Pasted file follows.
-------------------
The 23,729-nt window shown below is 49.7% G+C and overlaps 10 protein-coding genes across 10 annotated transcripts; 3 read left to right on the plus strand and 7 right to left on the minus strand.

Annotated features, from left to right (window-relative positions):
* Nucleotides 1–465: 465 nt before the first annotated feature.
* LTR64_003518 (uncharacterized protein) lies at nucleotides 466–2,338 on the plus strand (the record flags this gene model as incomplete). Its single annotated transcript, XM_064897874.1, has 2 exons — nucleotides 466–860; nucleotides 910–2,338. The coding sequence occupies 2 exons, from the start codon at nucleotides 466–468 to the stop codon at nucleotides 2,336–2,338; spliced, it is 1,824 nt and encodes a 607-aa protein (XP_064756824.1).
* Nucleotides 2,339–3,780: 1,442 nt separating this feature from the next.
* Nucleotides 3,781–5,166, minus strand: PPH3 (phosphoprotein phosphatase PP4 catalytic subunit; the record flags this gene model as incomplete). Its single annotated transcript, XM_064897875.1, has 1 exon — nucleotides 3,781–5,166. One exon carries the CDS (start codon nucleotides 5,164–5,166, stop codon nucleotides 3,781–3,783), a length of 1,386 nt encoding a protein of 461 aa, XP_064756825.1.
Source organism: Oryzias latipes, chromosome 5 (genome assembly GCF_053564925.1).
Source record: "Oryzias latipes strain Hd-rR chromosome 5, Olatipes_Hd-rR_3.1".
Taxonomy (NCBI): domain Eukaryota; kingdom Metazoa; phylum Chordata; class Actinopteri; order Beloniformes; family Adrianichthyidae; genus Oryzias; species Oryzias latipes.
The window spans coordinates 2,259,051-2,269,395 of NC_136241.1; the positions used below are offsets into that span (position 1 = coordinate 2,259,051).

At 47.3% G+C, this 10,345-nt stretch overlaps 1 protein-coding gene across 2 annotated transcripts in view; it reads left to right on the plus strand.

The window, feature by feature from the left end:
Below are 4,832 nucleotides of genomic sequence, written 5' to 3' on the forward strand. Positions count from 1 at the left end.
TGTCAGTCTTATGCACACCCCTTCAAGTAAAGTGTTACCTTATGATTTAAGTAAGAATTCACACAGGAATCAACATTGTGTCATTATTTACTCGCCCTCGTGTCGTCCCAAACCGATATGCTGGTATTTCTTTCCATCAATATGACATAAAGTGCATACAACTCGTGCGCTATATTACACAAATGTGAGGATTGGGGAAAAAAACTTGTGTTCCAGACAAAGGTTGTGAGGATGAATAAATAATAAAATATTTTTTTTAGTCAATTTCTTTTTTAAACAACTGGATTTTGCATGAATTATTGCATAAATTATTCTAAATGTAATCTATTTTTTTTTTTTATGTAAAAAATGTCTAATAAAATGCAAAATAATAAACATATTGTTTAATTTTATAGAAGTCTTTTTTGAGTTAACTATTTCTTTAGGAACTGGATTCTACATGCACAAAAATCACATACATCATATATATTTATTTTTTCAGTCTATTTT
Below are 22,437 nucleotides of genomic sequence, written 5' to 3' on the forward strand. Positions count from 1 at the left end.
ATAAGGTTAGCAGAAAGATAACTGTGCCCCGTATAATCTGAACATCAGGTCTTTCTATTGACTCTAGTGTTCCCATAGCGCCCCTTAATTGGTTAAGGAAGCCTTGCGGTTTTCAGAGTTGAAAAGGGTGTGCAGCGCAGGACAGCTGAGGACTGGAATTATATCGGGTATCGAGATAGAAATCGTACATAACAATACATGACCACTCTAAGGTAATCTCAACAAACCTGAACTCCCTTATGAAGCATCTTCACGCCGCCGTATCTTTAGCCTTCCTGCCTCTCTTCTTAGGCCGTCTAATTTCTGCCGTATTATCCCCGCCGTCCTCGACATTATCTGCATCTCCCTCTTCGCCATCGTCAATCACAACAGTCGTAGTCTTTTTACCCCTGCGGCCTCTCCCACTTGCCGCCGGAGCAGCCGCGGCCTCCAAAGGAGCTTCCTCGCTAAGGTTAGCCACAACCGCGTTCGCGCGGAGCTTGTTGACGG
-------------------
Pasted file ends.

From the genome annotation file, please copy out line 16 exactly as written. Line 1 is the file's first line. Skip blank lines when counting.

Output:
ATAAGGTTAGCAGAAAGATAACTGTGCCCCGTATAATCTGAACATCAGGTCTTTCTATTGACTCTAGTGTTCCCATAGCGCCCCTTAATTGGTTAAGGAAGCCTTGCGGTTTTCAGAGTTGAAAAGGGTGTGCAGCGCAGGACAGCTGAGGACTGGAATTATATCGGGTATCGAGATAGAAATCGTACATAACAATACATGACCACTCTAAGGTAATCTCAACAAACCTGAACTCCCTTATGAAGCATCTTCACGCCGCCGTATCTTTAGCCTTCCTGCCTCTCTTCTTAGGCCGTCTAATTTCTGCCGTATTATCCCCGCCGTCCTCGACATTATCTGCATCTCCCTCTTCGCCATCGTCAATCACAACAGTCGTAGTCTTTTTACCCCTGCGGCCTCTCCCACTTGCCGCCGGAGCAGCCGCGGCCTCCAAAGGAGCTTCCTCGCTAAGGTTAGCCACAACCGCGTTCGCGCGGAGCTTGTTGACGG